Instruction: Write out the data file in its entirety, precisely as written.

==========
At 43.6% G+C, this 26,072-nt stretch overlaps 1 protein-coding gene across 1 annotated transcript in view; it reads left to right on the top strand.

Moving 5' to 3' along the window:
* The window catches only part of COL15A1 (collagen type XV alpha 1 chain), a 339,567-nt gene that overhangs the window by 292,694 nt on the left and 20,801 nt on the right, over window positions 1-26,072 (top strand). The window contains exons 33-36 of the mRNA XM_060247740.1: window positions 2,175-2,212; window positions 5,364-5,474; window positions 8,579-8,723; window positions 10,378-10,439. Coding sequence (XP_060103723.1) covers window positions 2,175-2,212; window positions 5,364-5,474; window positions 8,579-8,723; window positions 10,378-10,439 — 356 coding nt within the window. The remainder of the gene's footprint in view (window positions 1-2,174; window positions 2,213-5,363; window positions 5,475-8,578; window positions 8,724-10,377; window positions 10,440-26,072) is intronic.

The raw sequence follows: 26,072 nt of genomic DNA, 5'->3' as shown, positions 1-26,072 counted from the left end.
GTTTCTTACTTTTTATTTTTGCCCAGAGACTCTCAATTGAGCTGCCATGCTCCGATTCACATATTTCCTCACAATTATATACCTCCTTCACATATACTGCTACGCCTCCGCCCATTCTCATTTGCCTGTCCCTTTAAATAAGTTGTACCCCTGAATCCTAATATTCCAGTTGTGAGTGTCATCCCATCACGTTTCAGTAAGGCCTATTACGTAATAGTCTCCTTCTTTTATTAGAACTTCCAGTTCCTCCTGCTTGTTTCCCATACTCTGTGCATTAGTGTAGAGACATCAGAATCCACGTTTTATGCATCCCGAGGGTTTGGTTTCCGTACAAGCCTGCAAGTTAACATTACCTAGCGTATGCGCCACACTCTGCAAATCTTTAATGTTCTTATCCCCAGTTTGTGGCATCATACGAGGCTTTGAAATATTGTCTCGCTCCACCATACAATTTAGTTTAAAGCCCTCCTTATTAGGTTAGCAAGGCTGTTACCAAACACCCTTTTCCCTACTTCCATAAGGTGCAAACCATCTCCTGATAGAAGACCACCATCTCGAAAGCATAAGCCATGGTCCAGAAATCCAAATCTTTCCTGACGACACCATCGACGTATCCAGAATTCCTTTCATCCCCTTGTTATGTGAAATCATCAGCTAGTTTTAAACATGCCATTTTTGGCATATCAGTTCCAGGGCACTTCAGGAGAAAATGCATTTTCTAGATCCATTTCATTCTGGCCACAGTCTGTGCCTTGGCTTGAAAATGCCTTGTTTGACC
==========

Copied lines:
At 43.6% G+C, this 26,072-nt stretch overlaps 1 protein-coding gene across 1 annotated transcript in view; it reads left to right on the top strand.

Moving 5' to 3' along the window:
* The window catches only part of COL15A1 (collagen type XV alpha 1 chain), a 339,567-nt gene that overhangs the window by 292,694 nt on the left and 20,801 nt on the right, over window positions 1-26,072 (top strand). The window contains exons 33-36 of the mRNA XM_060247740.1: window positions 2,175-2,212; window positions 5,364-5,474; window positions 8,579-8,723; window positions 10,378-10,439. Coding sequence (XP_060103723.1) covers window positions 2,175-2,212; window positions 5,364-5,474; window positions 8,579-8,723; window positions 10,378-10,439 — 356 coding nt within the window. The remainder of the gene's footprint in view (window positions 1-2,174; window positions 2,213-5,363; window positions 5,475-8,578; window positions 8,724-10,377; window positions 10,440-26,072) is intronic.

The raw sequence follows: 26,072 nt of genomic DNA, 5'->3' as shown, positions 1-26,072 counted from the left end.
GTTTCTTACTTTTTATTTTTGCCCAGAGACTCTCAATTGAGCTGCCATGCTCCGATTCACATATTTCCTCACAATTATATACCTCCTTCACATATACTGCTACGCCTCCGCCCATTCTCATTTGCCTGTCCCTTTAAATAAGTTGTACCCCTGAATCCTAATATTCCAGTTGTGAGTGTCATCCCATCACGTTTCAGTAAGGCCTATTACGTAATAGTCTCCTTCTTTTATTAGAACTTCCAGTTCCTCCTGCTTGTTTCCCATACTCTGTGCATTAGTGTAGAGACATCAGAATCCACGTTTTATGCATCCCGAGGGTTTGGTTTCCGTACAAGCCTGCAAGTTAACATTACCTAGCGTATGCGCCACACTCTGCAAATCTTTAATGTTCTTATCCCCAGTTTGTGGCATCATACGAGGCTTTGAAATATTGTCTCGCTCCACCATACAATTTAGTTTAAAGCCCTCCTTATTAGGTTAGCAAGGCTGTTACCAAACACCCTTTTCCCTACTTCCATAAGGTGCAAACCATCTCCTGATAGAAGACCACCATCTCGAAAGCATAAGCCATGGTCCAGAAATCCAAATCTTTCCTGACGACACCATCGACGTATCCAGAATTCCTTTCATCCCCTTGTTATGTGAAATCATCAGCTAGTTTTAAACATGCCATTTTTGGCATATCAGTTCCAGGGCACTTCAGGAGAAAATGCATTTTCTAGATCCATTTCATTCTGGCCACAGTCTGTGCCTTGGCTTGAAAATGCCTTGTTTGACC